Detecting fraud

When you have the numbers in hand, it will be easier for you to detect any fraud that is being committed. For instance, when you have the purchase invoice of 100 units of tins and when you see, from your sales reports, that only 90 tins have been sold out and you are missing ten tins from your inventory, you know where to look. Most companies are being silent victims of fraud because they are not aware of the fraud being committed in the first place. One important reason for that is the absence of proper data management, which could have helped them detect fraud easily in the early stages.

Improving customer experience

As I mentioned before, data also includes the feedback provided by customers. Based on their feedback, you will be able to work on areas, which can help you improve the quality of your product or service and thereby satisfy the customer. Similarly, when you have a repository of customer feedback, you will be able to customize your product or service in a better fashion. For instance, there are companies, which send out customized personal emails to the customers. This just sends out a message that the company genuinely cares about its customers and would like to satisfy them. This is possible solely because of the effective data management.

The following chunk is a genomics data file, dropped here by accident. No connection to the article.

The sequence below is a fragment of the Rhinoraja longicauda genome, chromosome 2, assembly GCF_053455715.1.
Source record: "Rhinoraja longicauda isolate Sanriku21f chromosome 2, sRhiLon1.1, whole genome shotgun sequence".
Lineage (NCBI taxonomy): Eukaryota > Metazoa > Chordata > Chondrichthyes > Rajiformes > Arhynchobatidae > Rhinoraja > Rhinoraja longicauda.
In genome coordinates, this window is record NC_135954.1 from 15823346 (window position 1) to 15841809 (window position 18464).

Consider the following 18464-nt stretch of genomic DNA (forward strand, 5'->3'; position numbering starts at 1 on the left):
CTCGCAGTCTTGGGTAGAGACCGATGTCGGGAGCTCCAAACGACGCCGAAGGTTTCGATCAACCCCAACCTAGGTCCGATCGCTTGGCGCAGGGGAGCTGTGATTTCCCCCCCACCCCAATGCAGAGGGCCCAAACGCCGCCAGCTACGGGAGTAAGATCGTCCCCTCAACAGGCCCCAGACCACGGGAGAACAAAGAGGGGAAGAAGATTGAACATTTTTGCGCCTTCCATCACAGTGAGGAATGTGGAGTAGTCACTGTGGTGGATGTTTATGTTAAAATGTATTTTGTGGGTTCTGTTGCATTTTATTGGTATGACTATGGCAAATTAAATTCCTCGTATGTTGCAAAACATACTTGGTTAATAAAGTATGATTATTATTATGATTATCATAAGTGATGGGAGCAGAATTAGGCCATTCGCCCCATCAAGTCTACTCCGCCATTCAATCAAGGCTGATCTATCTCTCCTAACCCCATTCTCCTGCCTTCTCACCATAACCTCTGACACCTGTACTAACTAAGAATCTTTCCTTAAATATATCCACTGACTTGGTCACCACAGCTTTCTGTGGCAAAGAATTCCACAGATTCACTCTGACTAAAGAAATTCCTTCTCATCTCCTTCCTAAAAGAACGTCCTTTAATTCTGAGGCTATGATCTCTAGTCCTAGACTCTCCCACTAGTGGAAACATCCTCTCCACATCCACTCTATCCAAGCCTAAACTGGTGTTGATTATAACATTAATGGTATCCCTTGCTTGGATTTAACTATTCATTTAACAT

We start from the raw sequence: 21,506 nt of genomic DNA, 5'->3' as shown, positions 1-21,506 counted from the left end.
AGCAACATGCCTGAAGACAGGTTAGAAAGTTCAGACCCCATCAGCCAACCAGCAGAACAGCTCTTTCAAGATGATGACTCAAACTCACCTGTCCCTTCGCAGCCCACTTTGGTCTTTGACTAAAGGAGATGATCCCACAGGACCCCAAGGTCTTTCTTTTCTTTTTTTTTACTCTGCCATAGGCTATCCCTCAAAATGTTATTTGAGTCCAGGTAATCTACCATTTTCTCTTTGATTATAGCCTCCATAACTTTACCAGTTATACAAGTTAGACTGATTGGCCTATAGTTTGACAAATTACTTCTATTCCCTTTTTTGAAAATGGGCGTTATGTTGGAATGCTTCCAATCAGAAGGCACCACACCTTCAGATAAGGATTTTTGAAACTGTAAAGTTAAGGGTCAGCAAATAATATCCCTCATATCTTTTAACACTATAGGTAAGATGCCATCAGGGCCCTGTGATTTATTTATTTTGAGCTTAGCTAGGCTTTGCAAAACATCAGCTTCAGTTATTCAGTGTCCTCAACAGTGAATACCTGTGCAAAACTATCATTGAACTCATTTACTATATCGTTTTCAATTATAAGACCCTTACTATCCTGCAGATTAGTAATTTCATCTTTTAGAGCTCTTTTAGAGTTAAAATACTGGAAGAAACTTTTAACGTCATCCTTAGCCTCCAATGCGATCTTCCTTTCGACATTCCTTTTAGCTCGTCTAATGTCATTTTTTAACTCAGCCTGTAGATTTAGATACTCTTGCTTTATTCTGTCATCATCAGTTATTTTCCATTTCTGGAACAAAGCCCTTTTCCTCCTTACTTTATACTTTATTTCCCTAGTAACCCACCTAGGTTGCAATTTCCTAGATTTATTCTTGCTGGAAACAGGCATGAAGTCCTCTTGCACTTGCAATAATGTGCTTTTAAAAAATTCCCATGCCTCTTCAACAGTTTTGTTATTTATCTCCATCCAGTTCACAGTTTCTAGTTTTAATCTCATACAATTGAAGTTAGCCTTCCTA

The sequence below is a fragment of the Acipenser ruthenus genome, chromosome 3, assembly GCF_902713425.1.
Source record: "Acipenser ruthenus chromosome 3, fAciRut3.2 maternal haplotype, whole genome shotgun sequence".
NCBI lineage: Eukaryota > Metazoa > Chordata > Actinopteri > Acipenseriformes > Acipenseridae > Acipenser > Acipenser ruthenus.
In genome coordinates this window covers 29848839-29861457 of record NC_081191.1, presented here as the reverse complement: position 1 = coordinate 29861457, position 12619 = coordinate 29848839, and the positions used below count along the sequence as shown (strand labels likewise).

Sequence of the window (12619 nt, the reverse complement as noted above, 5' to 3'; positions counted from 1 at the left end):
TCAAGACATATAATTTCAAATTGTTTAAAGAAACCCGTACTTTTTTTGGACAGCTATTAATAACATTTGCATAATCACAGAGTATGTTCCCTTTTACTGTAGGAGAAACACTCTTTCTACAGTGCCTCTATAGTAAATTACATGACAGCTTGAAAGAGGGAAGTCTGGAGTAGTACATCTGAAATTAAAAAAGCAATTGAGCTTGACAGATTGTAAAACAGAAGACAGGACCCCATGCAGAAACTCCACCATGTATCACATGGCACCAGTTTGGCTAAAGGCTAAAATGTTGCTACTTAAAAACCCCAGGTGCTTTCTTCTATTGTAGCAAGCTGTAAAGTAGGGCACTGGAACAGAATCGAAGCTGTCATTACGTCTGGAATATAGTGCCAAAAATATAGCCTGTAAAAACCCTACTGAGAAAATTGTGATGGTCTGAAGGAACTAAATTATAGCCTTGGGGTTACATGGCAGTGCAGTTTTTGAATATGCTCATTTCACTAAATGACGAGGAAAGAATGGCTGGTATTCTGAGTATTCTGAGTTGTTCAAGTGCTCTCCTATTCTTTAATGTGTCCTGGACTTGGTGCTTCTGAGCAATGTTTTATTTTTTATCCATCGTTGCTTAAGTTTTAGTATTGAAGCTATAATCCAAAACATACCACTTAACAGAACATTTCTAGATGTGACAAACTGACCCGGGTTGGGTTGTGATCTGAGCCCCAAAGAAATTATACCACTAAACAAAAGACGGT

Decision making

Data is very crucial for making important business decisions. For instance, if you want to launch a new product in the market, it is important that you first collect data about the current trends in the market, the size of the consumer base, the pricing of the competitors etc. If the decisions taken by the company are not driven by data, then it could cost the company a lot. For instance, if your company decides to launch a product, without taking into consideration the price of the competitor’s product, then there is a possibility that your product might be overpriced. As is the case with most overpriced products, the company would have trouble in increasing the sales figures.

When I say decisions, I don’t really just refer to the decisions pertaining to the product or service offered by the company. Data can also be useful in taking decisions with respect to the functioning of the departments, manpower management etc. For instance, data can help you assess how many personnel are required for the effective functioning of a department, in line with the business requirements. This information can help you to decide if a certain department is overstaffed or understaffed.

Hence, data is very crucial in aiding businesses to take effective decisions.

These are some of the reasons why data is crucial for the effective functioning of a business. Now that we have had a glance at the importance of data, let us get into the other aspects of data analysis in the upcoming chapters.

Chapter 2: Process of Data Analysis

What is data analysis?

Steps involved in data analysis